Some believe that the philosophy of animal rights is part of the human rights movement, and is not separate from them. That means that the same philosophy that represents and defends human rights also defends non-human animal rights.
Advocates are mostly agree that animals should not be seen as property, or used as garments, laboratory animals or for entertainment, or even food.
Proponents see the issue from different perspectives. Abolitionists (those who oppose animal husbandry) ague that animals have moral rights, and encourage people to feel uncomfortable with exploiting animals.
Professor Gary l. Francione promotes ethical veganism. He says that the groups for animal rights that receive subsidies, such as People for the Ethical Treatment of Animals (PeTa), are trying to make people feel uncomfortable with making use of animals. He calls such groups as “new welfarists” (new welfare policies supporters). Animal rights philosopher Tom Regan suggests that at least some animals, but probably most of them, are “subject-of-a-life,” with their beliefs, desires, memories, and a sense of their own future.
Sentiocentrism is a theory implying that sentient individuals deserve their rights.
Protectionists are seeking improvement in the way animals are treated, with the aim of abolishing animal testing completely or almost completely. Protectionists claimed that animal testing could be conducted on humans, which admittedly would have taken a little more time, but are possible and even more effective.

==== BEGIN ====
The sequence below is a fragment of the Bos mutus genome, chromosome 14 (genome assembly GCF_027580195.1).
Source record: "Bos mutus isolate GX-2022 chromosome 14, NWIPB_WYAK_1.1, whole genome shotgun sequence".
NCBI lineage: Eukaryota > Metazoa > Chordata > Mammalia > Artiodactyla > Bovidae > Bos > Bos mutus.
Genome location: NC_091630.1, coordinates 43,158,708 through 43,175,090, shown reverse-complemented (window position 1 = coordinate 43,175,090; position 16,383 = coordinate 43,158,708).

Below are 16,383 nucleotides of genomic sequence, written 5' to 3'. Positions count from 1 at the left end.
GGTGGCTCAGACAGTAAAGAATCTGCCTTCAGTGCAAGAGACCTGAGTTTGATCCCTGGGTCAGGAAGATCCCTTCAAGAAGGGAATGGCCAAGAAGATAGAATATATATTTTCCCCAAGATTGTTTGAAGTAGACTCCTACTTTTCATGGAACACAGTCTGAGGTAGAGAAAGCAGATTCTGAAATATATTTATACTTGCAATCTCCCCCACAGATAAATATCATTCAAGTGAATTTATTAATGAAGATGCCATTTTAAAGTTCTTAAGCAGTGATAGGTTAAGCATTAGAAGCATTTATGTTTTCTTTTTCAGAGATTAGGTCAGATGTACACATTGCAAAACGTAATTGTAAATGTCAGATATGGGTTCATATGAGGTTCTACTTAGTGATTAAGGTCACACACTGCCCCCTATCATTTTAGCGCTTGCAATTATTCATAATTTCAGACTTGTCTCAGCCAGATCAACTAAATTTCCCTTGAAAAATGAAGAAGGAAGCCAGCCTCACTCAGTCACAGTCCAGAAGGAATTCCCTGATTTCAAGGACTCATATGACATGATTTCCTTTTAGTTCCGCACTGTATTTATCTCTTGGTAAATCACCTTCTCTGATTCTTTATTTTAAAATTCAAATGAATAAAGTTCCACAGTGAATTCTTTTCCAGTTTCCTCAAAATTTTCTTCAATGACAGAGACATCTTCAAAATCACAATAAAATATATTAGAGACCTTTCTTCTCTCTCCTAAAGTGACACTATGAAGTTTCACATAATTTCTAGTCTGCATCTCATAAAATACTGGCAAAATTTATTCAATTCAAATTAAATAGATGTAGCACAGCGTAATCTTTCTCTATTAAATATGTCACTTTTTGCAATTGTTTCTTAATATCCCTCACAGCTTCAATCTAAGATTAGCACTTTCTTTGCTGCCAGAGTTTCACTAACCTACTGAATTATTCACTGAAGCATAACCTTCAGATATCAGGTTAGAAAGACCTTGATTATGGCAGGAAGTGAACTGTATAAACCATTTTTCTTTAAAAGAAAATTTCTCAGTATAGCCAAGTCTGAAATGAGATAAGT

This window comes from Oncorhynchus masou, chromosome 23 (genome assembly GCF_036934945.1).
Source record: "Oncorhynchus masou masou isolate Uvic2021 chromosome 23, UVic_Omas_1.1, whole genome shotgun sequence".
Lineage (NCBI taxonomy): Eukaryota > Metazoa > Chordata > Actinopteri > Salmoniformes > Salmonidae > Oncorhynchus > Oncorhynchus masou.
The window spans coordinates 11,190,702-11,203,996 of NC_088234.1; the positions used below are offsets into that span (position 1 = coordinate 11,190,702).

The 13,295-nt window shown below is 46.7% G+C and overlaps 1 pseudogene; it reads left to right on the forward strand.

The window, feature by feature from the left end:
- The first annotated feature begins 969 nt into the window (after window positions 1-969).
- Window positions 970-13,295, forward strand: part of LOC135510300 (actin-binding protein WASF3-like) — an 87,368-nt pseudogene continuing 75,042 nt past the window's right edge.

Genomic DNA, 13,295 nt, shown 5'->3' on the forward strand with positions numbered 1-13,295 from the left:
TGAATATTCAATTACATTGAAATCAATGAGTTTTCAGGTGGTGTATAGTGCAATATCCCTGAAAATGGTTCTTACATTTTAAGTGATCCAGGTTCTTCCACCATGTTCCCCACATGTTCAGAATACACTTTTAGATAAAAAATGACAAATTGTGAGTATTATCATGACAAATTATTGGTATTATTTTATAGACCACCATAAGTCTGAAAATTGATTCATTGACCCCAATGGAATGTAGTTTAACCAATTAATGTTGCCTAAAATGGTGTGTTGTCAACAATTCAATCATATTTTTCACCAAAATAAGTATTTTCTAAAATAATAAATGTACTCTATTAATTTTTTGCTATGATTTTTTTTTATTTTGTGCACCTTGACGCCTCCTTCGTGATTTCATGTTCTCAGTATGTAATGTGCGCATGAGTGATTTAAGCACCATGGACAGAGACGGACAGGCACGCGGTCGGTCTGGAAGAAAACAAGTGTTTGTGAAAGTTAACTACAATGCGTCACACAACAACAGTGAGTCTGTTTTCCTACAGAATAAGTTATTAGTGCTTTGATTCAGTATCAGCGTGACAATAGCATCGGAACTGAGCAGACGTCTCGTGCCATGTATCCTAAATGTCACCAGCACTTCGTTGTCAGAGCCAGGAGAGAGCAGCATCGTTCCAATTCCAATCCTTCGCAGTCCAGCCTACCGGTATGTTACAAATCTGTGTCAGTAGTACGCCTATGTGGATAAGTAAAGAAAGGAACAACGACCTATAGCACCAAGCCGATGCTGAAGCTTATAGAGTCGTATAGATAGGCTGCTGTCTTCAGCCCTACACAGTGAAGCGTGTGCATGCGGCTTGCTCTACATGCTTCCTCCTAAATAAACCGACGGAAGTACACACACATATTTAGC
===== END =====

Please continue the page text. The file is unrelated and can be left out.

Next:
Philosopher Peter Singer said that the protectionism is not only focused on moral rights of animals, but as well on the argument that animals have interests. Singer argues that the animals live in a kind of human, or rather beastly symbiosis with each other where there are internal conflicts and disputes, sense of influences and self-esteem, self-reliance.
Singer argues that we as human beings are unfair treating some animals right and some bad, for example, cats that are treated well and with respect throughout the world, while animals such as rats are often used in test cages.
In parallel with the debate on moral rights, they taught animal law nowadays in the law schools in North America. Several legal scholars support the extension of basic rights to at least some animals.
Those who oppose animal rights argue that animals are unable to initiate social contact, and that they therefore cannot have rights. The philosopher Roger Scruton, among others, believes that only humans have obligations, and that therefore only humans should have rights. However, this is a very vague idea that one can discuss the likelihood of animals having obligations as well as humans to find their food, plays to stay, etc. Most animals react instinctively to attempts to make contact with tem by other animals or defend themselves so as expected, whereupon one can state that both animals and humans have rights.
A parallel argument is that the animal may be used as resources for as long as there is no unnecessary suffering.
Some forms of animal rights activism, such as the Animal Liberation front, which is destroying fur farms and laboratories, have drawn criticism, even from other parts of the animal rights movement.
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